November 30th, 2008


Where do short story ideas come from?

matociquala's brain is not being forthcoming with the short stories at the moment. Not a shortage of ideas in this case, but in one of the comments, someone did ask where short story ideas came from. green_knight is also wondering about short stories, namely how to generate short story ideas. matociquala, of course has many successful novels to her name also numerous short stories; I'm still only very slightly published so anything I say comes with a caveat.

I don't have too much of a problem creating short stories to order, in fact often some kind of random prompt gets my brain working. The short I sold to Andromeda Spaceways Inflight magazine started life as a fun activity on a Babylon 5 Usenet group. The challenge was to write a story that would include all the titles of the episodes of one season. Thus the story was created around a random selection of words and phrases. Most of them got edited out when I decided that the story was worth polishing and submitting, but there may still be one or two lurking in there. :)

I'm also not having too much difficulty thinking up stories for the exercises and assingments for the creative writing course -- well, apart from the terminally dull suggestions that assume we're writing a mainstream or literary novel, but even there I managed to put a boring accountant on a moon base. In fact subverting what's expected is a profitable source of ideas. The one I'm working on now for the second assessed assignment is based on the prompt "an invisible wound". The hint given said, "‘an invisible wound’ is likely to revolve around one or perhaps two people affected by a secret." Oh, no it's not, not in my case. Letting my brain lose with the phrase "invisible wound" sent it off in entirely different directions. :)

Another useful method of generating short story ideas is the random plot generator, which I found either via a mention on Usenet or here, I can't remember which, and a random word generator suggested by the tutor on the OU course. I used both to give me character and scenario for another writing exercise about a gold miner.

So it's not the idea part I find difficult for short stories, it's actually getting the thing written, especially in finding a good ending, one that isn't trite or too obvious or one of those endings where the story just stops and the reader goes, "Huh?"

I also find them much more hard work, per word, than a novel. They never manage to build up any momentum because by the time they've got going, they're over. I seem to have to push them all the way, uphill, both ways. In fact I'm poking one now that I need to finish by Christmas because it's for one of the assignments for the creative writing course I'm taking, but it's being very coy and only giving me a few words per day. So far I've already done as much research -- including a trip to visit a castle and take photos -- than for any novel and I still only have 254 words to show for it. Just another 2000 to go!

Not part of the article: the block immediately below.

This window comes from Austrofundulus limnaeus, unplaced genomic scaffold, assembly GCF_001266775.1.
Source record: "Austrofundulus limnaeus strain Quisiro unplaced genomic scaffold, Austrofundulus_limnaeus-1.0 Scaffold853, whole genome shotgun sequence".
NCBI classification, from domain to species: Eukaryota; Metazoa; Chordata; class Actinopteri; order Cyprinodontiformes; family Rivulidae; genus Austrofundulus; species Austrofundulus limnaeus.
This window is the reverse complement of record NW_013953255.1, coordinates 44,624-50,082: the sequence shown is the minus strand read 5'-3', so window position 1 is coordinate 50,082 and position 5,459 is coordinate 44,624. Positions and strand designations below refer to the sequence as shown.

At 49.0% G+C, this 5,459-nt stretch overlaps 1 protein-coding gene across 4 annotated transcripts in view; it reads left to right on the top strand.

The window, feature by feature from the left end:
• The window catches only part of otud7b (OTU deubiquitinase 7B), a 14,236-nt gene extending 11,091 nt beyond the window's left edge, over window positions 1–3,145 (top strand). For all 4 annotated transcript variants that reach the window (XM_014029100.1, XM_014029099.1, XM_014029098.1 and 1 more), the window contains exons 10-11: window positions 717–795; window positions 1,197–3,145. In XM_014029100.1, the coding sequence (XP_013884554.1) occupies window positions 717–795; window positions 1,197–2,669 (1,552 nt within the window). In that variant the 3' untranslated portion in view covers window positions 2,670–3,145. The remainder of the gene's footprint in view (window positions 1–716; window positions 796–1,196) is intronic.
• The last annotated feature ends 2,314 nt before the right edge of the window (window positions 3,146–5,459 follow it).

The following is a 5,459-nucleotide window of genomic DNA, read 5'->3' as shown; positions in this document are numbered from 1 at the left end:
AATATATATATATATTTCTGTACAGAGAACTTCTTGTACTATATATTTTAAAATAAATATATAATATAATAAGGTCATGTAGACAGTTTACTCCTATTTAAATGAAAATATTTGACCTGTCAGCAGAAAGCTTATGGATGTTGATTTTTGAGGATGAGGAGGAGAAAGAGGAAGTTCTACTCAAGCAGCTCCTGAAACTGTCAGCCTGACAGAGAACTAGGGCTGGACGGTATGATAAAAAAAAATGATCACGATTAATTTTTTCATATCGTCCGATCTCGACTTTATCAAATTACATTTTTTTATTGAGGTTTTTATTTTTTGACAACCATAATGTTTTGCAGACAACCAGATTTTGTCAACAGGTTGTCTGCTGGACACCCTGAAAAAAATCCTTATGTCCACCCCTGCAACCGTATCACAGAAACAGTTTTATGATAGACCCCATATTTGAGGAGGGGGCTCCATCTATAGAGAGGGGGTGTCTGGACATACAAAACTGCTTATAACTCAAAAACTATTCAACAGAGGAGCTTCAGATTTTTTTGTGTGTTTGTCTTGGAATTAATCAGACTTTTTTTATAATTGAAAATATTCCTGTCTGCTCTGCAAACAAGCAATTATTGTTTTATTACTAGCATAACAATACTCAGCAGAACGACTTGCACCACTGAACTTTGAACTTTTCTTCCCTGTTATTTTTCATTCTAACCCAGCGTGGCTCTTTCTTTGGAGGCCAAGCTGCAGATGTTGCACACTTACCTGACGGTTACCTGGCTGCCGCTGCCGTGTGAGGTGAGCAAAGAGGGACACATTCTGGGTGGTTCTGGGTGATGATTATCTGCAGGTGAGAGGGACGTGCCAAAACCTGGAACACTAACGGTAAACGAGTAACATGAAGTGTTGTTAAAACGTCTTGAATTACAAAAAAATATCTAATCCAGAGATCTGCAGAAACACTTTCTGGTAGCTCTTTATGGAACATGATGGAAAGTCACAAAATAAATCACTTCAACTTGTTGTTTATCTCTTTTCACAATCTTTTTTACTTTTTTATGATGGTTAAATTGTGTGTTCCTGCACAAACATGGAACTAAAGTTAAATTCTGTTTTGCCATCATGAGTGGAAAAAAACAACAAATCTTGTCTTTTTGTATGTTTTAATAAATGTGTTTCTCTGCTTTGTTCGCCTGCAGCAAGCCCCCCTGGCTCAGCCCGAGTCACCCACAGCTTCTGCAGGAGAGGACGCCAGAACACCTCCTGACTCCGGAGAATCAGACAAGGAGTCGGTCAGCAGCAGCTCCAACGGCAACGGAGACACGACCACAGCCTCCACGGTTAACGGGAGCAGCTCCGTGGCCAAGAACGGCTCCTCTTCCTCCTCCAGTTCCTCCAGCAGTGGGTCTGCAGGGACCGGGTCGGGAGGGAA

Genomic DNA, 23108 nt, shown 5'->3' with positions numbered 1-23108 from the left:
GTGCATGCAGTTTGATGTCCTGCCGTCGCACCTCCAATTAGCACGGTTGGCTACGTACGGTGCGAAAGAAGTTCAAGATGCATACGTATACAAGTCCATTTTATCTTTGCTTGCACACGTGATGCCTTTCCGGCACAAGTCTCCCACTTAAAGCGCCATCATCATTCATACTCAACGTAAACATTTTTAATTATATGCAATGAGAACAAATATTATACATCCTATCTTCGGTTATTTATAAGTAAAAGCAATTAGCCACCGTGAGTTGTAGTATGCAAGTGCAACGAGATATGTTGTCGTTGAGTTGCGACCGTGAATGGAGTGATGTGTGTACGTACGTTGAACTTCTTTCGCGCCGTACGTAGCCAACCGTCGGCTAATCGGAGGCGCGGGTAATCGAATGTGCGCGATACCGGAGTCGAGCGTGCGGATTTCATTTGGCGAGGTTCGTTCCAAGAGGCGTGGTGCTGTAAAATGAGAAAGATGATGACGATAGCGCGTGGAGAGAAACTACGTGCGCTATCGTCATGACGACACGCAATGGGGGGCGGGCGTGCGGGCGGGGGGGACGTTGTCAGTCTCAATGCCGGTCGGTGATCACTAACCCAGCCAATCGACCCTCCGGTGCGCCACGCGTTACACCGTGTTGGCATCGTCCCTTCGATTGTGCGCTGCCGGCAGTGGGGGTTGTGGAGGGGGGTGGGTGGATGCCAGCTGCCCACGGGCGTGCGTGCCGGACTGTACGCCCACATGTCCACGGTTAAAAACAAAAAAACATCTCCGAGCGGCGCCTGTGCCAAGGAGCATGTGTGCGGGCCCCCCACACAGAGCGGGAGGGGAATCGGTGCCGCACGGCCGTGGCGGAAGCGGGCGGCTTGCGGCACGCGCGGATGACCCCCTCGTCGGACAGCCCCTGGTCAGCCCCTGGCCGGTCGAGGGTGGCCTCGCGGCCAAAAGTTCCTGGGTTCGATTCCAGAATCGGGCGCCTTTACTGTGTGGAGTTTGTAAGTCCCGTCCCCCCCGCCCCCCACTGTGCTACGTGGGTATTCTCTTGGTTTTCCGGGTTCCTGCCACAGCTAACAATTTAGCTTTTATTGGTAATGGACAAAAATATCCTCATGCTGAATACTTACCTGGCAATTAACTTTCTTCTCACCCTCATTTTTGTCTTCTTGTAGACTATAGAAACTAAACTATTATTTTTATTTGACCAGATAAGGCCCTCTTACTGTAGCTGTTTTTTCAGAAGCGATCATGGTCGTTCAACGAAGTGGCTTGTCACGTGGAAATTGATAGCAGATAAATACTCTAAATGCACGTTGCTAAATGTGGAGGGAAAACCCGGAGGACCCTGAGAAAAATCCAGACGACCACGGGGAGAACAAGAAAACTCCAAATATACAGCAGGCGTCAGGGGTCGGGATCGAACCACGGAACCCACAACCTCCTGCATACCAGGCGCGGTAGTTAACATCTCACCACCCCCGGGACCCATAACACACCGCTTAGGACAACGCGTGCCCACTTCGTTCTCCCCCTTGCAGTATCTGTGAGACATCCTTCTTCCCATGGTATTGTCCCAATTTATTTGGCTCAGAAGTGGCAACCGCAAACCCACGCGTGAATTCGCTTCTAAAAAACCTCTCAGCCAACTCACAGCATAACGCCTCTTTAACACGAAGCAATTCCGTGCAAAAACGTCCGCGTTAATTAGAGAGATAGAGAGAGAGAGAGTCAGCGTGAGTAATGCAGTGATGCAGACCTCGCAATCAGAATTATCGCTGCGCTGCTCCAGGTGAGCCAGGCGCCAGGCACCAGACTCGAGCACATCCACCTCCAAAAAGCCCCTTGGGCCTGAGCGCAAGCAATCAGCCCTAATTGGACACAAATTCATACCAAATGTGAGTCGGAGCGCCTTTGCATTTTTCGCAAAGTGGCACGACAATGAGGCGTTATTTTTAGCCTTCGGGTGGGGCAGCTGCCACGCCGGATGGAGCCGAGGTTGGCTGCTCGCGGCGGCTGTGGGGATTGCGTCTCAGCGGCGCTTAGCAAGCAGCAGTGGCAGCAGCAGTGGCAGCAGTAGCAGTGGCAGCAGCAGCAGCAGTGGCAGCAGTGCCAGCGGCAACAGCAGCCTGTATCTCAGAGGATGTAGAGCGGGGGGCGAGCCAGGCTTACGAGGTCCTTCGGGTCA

View from study (sunny)

Royal Photographic Society's LRPS

I think I've mentioned it a couple of times in passing, but not explained it fully, anyway green_knight requested more details, so here they are.

The Royal Photographic Society have these qualifications, the bottom level of which is the Licentiateship, known as the LRPS. There are basically two ways you can achieve this. As it says on the RPS's web site:

The Licentiateship is awarded either for competence in practical photography, or by passing of an appropriate examination in photography recognised by The Society.

Basically you need a set of 10 photos. The tricky thing is, the photos have to work well as a set in addition to being good photos in their own right, so you don't necessarily just choose your 10 best shots, some judicious mixing and matching is required.

I am vaguely putting together a set, though when I have something approaching a set, I will need to see about going along to one of their Distinctions Advisory Days or Workshops to get some feedback.

[Edited to remove link to a Flickr set that I hadn't realised was friends/contacts only. Apologies to anyone who might have tried to view it.]

Examples of the kind of thing that is required are available if you ferret around on the RPS web site. You can also download an interactive thingy that allows you to pick photos from a bunch and arrange them into what you think is the best possible set.

One reason I was so pleased with the shots I took yesterday was that I set out deliberately to capture something not unlike what I achieved. The same goes for the shot of the barn. Previously when I've taken good photos, it's been largely a matter of chance and grabbing the moment, which is a useful skill, but it's also nice to be able to plan a shot and then get what I intended.